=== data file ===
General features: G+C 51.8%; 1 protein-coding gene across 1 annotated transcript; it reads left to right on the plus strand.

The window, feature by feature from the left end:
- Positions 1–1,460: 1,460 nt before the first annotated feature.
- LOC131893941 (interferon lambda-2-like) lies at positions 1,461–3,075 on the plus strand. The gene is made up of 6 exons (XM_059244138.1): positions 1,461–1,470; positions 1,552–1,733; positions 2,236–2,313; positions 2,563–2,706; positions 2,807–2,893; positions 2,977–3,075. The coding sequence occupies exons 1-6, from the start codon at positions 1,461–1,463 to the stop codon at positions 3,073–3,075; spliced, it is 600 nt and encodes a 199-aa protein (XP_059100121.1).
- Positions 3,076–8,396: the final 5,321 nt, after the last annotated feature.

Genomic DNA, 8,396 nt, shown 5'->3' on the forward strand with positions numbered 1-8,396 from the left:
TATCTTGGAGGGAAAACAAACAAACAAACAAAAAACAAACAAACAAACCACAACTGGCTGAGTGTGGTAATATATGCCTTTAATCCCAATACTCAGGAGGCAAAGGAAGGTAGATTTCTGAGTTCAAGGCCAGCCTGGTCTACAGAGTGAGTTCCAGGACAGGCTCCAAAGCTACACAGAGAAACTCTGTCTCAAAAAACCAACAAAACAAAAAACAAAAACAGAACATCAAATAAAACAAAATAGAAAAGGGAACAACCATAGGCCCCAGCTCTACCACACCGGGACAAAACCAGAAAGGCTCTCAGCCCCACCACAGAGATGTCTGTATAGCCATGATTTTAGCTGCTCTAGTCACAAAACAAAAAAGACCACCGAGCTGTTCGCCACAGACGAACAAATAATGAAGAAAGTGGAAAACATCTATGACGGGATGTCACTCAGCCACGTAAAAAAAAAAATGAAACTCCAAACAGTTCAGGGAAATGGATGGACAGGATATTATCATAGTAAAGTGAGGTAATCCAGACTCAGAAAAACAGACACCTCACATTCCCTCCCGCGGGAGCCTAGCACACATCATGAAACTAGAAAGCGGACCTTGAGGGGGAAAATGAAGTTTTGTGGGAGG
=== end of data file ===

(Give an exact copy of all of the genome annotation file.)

General features: G+C 51.8%; 1 protein-coding gene across 1 annotated transcript; it reads left to right on the plus strand.

The window, feature by feature from the left end:
- Positions 1–1,460: 1,460 nt before the first annotated feature.
- LOC131893941 (interferon lambda-2-like) lies at positions 1,461–3,075 on the plus strand. The gene is made up of 6 exons (XM_059244138.1): positions 1,461–1,470; positions 1,552–1,733; positions 2,236–2,313; positions 2,563–2,706; positions 2,807–2,893; positions 2,977–3,075. The coding sequence occupies exons 1-6, from the start codon at positions 1,461–1,463 to the stop codon at positions 3,073–3,075; spliced, it is 600 nt and encodes a 199-aa protein (XP_059100121.1).
- Positions 3,076–8,396: the final 5,321 nt, after the last annotated feature.

Genomic DNA, 8,396 nt, shown 5'->3' on the forward strand with positions numbered 1-8,396 from the left:
TATCTTGGAGGGAAAACAAACAAACAAACAAAAAACAAACAAACAAACCACAACTGGCTGAGTGTGGTAATATATGCCTTTAATCCCAATACTCAGGAGGCAAAGGAAGGTAGATTTCTGAGTTCAAGGCCAGCCTGGTCTACAGAGTGAGTTCCAGGACAGGCTCCAAAGCTACACAGAGAAACTCTGTCTCAAAAAACCAACAAAACAAAAAACAAAAACAGAACATCAAATAAAACAAAATAGAAAAGGGAACAACCATAGGCCCCAGCTCTACCACACCGGGACAAAACCAGAAAGGCTCTCAGCCCCACCACAGAGATGTCTGTATAGCCATGATTTTAGCTGCTCTAGTCACAAAACAAAAAAGACCACCGAGCTGTTCGCCACAGACGAACAAATAATGAAGAAAGTGGAAAACATCTATGACGGGATGTCACTCAGCCACGTAAAAAAAAAAATGAAACTCCAAACAGTTCAGGGAAATGGATGGACAGGATATTATCATAGTAAAGTGAGGTAATCCAGACTCAGAAAAACAGACACCTCACATTCCCTCCCGCGGGAGCCTAGCACACATCATGAAACTAGAAAGCGGACCTTGAGGGGGAAAATGAAGTTTTGTGGGAGG